The lead SECT COMD directs grenadiers to fire airburst guided 40mm rounds onto the now defiladed target, whilst simultaneously launching a smaller personal UAS for reconnaissance. The PL COMD and CREW COMD simultaneously monitor the activity, whilst also staying abreast of the wider scenario.
C-HUMS is also updating the PL SGT C-HUMS overview system, not only the ammunition usage but also the PDM condition of each of the members of the PL. Apart from the lead scout who has be badly wounded, and shows as a red cross icon, the remainder of the PL show as green crosses (healthy and within normal parameters).
Clearing the defile, the Lead Scout of 1 SECT approaches the EN figures to collect intelligence. All appear dead and most are disfigured from the 155mm rounds. One though, is discovered still alive but badly injured, so treatment is commenced immediately. Whilst the PL Medic commences first aid, one of the SECT COMD squats opposite. His helmet mounted camera generates a facial recognition picture and compares it against the cloud database. The report presents inside his visor, unseen by the EN combatant. Identifying that the person is a known insurgent, the SECT COMD addresses him in English, which is then translated to the local language, generating the questions to the EN person. The EN answers in the same language, which is translated concurrently into the SECT ITM headset.
The PL returns to their IFV to await the CASEVAC of the wounded scout and EN combatant. Luckily the Scout’s self-activating tourniquet prevented too much blood loss from his arm and he, along with the wounded EN, is quickly evacuated by a CASEVAC UAS, after being assessed as suitable by the Medic. They are back in the Regimental Aid Post (RAP) inside 10 minutes, the EN flying in a restraint.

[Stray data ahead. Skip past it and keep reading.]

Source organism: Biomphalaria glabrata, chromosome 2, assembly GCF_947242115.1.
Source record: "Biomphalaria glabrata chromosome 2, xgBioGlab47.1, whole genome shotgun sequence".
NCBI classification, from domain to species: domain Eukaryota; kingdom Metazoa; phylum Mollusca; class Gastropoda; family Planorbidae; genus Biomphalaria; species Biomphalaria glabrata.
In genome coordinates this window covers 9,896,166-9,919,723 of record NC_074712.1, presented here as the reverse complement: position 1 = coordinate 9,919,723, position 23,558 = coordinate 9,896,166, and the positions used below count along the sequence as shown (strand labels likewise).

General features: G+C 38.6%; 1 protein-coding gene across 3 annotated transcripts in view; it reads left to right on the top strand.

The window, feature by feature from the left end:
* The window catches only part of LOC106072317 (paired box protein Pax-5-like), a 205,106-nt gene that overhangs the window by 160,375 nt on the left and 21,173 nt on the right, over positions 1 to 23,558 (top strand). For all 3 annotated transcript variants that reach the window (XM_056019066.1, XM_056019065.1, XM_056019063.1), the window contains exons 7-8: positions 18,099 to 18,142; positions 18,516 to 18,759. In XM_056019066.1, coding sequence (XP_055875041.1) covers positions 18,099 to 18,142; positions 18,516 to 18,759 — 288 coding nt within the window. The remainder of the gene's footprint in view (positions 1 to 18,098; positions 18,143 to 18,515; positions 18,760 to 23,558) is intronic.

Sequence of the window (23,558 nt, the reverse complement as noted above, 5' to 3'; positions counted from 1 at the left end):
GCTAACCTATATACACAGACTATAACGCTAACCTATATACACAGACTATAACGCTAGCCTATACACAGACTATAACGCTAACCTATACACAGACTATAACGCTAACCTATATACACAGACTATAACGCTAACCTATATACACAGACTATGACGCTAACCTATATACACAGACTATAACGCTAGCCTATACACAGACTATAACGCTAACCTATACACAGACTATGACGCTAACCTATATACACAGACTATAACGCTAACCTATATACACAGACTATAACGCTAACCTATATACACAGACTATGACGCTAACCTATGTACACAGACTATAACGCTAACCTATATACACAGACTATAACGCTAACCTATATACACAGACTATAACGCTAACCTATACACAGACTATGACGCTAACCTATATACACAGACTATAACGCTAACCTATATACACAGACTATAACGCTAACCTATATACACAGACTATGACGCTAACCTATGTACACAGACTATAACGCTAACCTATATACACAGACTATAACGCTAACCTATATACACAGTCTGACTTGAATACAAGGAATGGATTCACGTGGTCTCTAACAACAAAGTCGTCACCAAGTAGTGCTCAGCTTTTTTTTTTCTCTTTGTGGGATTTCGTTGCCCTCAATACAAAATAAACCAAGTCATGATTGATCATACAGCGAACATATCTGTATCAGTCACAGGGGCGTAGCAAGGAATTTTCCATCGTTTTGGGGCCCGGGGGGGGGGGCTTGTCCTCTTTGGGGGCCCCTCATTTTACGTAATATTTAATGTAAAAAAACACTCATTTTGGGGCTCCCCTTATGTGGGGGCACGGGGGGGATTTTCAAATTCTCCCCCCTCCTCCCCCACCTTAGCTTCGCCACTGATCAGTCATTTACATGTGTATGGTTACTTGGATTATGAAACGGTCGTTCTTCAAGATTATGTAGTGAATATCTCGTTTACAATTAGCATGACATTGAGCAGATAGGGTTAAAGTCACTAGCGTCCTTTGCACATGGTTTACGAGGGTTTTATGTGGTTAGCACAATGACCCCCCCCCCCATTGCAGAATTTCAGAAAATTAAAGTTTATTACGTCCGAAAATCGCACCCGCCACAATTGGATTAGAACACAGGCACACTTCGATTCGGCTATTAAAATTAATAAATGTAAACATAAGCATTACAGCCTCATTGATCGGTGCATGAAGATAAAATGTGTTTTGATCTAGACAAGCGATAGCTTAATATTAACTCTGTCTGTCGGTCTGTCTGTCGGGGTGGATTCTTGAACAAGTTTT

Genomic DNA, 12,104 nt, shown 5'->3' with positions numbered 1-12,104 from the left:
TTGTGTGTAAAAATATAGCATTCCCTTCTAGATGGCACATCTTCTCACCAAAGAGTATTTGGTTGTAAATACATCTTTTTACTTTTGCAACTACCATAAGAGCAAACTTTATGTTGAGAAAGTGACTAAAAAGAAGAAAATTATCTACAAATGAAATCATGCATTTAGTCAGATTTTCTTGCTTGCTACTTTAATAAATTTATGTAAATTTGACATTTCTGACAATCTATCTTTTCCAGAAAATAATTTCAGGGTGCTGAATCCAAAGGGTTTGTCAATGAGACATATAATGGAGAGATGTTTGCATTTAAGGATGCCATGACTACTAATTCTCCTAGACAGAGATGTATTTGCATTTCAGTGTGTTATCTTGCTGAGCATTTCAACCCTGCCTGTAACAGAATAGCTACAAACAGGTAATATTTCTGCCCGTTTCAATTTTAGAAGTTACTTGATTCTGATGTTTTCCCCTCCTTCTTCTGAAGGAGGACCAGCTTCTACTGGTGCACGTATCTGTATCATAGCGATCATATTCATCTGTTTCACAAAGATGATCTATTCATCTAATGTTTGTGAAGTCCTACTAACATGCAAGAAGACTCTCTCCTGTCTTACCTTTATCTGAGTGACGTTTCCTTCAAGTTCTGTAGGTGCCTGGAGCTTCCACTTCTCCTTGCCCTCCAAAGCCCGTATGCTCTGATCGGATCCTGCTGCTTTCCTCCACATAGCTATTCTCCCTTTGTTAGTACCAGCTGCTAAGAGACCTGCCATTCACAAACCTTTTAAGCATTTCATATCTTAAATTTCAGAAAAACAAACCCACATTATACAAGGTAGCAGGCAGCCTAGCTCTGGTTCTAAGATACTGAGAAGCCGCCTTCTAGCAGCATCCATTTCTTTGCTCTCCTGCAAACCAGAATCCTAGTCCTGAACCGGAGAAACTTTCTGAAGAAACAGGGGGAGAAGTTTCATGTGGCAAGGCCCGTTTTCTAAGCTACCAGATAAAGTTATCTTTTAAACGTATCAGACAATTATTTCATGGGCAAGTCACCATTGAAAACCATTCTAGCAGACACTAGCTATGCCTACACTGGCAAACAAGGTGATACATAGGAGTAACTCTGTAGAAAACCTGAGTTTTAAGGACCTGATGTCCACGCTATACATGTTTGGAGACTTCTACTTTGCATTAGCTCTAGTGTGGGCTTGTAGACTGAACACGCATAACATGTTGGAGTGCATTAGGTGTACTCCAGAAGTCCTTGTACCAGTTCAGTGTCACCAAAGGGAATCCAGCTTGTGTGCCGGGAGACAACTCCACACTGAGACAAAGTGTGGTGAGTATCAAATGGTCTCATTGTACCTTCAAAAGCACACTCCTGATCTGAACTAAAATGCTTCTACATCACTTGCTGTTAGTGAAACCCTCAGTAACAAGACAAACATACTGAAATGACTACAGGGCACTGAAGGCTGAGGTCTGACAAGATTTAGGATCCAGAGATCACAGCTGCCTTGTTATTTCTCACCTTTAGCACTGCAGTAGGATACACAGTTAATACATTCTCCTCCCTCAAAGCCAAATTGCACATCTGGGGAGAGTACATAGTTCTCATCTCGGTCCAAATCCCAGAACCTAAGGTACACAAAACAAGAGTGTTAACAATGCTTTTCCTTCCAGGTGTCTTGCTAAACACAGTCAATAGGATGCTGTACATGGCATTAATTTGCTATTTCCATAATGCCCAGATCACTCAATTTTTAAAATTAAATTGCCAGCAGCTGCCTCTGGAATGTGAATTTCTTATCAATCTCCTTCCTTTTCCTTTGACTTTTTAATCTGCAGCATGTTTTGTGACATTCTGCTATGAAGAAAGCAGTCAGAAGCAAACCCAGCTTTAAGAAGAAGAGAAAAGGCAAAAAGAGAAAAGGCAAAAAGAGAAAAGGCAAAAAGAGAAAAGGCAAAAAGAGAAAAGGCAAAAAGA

The Platoon mounts and moves on.
NOTES: Whilst the scenario above might sound like science fiction or many years in the future, in actuality the majority of the systems featured are here today!
Iron-on 1 atom thick graphene antennas; data streaming MANET communications systems; Physiological Data Management (PDM) Systems; helmet mounted gunshot detection and location systems; In the Mouth (ITM) transceivers; gesture and voice controllers; digital day/night weapon sights; power and data management systems integrated into plate carriers; inductive charging systems for vehicle seats; multi-spectral individual camouflage suits; all and more are either in-service or available now.
An integrated digital helmet system (IDHS), with colour night vision and integrated TI, into a HUD as AR, is less then 2 years from fully functional prototype systems. The same goes for a combined day/II/TI weapon sight that weighs the same as each of the current 3 sights (day, II or TI) individually.
Another consequence is that the entire action described above may be simulated using the same IDHS/IDSS ensemble, integrated into a gaming engine for fully immersive simulation. This simulation may be augmented, immersive dry or immersive live firing.
The fulcrum that enables all of these systems to realize their full potential is an IDHS, which in turn enables an Integrated Digital Soldier System (IDSS). If you think of the IDHS as a de-scaled F-35 Joint Strike Fighter helmet, crossed with an AH-64 Apache helmet, but worn like a current combat helmet, you have a pretty good idea of what it is.
As the Chief of Army stated at the Innovation Symposium in October this year, if the innovation does not change the way we fight, it’s not innovation.